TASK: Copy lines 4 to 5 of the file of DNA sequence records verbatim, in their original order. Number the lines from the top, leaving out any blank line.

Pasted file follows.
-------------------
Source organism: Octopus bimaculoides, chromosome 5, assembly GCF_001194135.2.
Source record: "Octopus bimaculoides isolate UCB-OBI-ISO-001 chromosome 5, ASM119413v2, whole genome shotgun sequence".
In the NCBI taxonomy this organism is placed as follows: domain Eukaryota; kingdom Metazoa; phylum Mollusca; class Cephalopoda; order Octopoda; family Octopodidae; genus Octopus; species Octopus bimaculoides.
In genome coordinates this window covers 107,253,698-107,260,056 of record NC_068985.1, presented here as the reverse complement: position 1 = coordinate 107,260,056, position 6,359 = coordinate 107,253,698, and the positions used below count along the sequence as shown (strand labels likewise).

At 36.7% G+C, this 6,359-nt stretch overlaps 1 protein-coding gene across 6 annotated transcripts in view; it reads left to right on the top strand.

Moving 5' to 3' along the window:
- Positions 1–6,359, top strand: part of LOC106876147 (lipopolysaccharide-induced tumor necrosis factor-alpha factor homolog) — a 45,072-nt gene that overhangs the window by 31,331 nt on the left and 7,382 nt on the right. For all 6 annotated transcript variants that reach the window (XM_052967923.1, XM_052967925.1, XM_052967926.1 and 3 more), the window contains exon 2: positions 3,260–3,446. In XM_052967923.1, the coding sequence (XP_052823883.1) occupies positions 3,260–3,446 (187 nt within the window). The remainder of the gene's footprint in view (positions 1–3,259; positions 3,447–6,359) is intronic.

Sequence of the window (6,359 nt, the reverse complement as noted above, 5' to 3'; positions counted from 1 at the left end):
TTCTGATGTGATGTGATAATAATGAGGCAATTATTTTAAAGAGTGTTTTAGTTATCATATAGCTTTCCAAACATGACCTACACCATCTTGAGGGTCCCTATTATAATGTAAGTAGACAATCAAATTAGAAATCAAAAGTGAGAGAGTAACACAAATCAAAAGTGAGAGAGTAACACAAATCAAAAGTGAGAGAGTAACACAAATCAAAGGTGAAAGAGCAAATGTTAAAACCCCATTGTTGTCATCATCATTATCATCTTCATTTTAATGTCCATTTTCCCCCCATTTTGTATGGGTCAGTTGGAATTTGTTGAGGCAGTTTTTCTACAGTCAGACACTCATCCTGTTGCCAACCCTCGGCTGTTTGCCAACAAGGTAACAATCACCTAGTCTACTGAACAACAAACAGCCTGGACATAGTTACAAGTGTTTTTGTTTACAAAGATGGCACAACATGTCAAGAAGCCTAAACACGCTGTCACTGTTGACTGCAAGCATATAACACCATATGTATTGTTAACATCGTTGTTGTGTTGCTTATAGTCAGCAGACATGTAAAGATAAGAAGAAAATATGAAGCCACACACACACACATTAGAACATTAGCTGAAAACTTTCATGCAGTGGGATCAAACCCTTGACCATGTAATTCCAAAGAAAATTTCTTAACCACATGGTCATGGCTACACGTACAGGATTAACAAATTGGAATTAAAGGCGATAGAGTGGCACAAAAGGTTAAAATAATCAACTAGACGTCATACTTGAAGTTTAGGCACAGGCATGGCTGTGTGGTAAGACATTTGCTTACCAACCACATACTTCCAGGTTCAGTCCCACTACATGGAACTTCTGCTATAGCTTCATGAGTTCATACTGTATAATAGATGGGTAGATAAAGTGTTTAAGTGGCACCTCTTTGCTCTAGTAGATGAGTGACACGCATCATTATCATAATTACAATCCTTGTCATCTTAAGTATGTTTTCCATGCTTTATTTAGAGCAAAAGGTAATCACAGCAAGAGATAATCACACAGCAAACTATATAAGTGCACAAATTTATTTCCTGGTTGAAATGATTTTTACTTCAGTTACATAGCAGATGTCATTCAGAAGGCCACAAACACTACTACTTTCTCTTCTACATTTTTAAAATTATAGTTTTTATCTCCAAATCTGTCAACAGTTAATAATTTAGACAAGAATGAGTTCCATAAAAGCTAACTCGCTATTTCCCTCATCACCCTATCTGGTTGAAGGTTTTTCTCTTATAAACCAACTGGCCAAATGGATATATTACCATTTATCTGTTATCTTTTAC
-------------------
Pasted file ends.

In genome coordinates this window covers 107,253,698-107,260,056 of record NC_068985.1, presented here as the reverse complement: position 1 = coordinate 107,260,056, position 6,359 = coordinate 107,253,698, and the positions used below count along the sequence as shown (strand labels likewise).

At 36.7% G+C, this 6,359-nt stretch overlaps 1 protein-coding gene across 6 annotated transcripts in view; it reads left to right on the top strand.